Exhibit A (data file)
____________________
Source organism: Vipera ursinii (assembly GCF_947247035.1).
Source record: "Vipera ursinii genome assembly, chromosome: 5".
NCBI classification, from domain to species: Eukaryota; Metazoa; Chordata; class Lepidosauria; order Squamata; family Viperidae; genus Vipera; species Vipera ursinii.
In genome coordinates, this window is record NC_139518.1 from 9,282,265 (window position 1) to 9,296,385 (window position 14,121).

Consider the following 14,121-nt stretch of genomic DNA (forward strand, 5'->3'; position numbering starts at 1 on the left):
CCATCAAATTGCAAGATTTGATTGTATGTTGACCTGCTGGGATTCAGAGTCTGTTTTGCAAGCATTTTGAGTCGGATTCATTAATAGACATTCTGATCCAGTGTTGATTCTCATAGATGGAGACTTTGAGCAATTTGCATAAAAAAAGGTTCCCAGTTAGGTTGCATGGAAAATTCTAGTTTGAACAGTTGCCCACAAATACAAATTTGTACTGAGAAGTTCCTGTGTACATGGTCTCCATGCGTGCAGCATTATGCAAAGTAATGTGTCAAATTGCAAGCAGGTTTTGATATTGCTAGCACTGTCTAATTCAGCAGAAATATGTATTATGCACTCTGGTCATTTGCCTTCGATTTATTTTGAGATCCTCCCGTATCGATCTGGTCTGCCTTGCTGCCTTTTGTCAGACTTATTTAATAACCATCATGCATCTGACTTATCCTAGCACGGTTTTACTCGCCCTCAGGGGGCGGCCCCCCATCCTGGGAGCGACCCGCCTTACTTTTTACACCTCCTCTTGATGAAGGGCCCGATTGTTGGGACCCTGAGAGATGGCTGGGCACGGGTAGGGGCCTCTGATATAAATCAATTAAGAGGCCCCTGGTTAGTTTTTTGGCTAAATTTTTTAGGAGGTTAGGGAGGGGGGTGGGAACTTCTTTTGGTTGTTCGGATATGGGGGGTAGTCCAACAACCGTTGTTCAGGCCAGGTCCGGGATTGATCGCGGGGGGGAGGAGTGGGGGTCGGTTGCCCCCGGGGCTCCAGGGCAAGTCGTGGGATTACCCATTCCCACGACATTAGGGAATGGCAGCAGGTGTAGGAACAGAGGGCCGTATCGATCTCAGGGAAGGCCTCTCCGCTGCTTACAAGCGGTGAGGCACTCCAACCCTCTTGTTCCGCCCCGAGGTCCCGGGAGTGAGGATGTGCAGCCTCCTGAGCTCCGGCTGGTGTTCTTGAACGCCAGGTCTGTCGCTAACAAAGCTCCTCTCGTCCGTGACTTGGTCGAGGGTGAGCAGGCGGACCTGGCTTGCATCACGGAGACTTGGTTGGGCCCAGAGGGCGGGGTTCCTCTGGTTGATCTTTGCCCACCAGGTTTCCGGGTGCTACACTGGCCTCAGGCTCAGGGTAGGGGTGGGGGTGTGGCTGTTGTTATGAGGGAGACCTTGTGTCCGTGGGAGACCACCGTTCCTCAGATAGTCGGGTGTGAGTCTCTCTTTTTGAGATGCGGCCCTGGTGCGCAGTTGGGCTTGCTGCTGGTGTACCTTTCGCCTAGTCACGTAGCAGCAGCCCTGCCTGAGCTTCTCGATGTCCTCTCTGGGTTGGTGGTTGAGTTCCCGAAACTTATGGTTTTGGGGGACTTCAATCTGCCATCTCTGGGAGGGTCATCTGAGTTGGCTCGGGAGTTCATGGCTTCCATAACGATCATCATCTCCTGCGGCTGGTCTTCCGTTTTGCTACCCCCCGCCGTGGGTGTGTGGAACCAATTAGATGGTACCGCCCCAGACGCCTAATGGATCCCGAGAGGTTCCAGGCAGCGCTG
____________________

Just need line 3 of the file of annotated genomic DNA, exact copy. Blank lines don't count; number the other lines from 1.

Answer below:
NCBI classification, from domain to species: Eukaryota; Metazoa; Chordata; class Lepidosauria; order Squamata; family Viperidae; genus Vipera; species Vipera ursinii.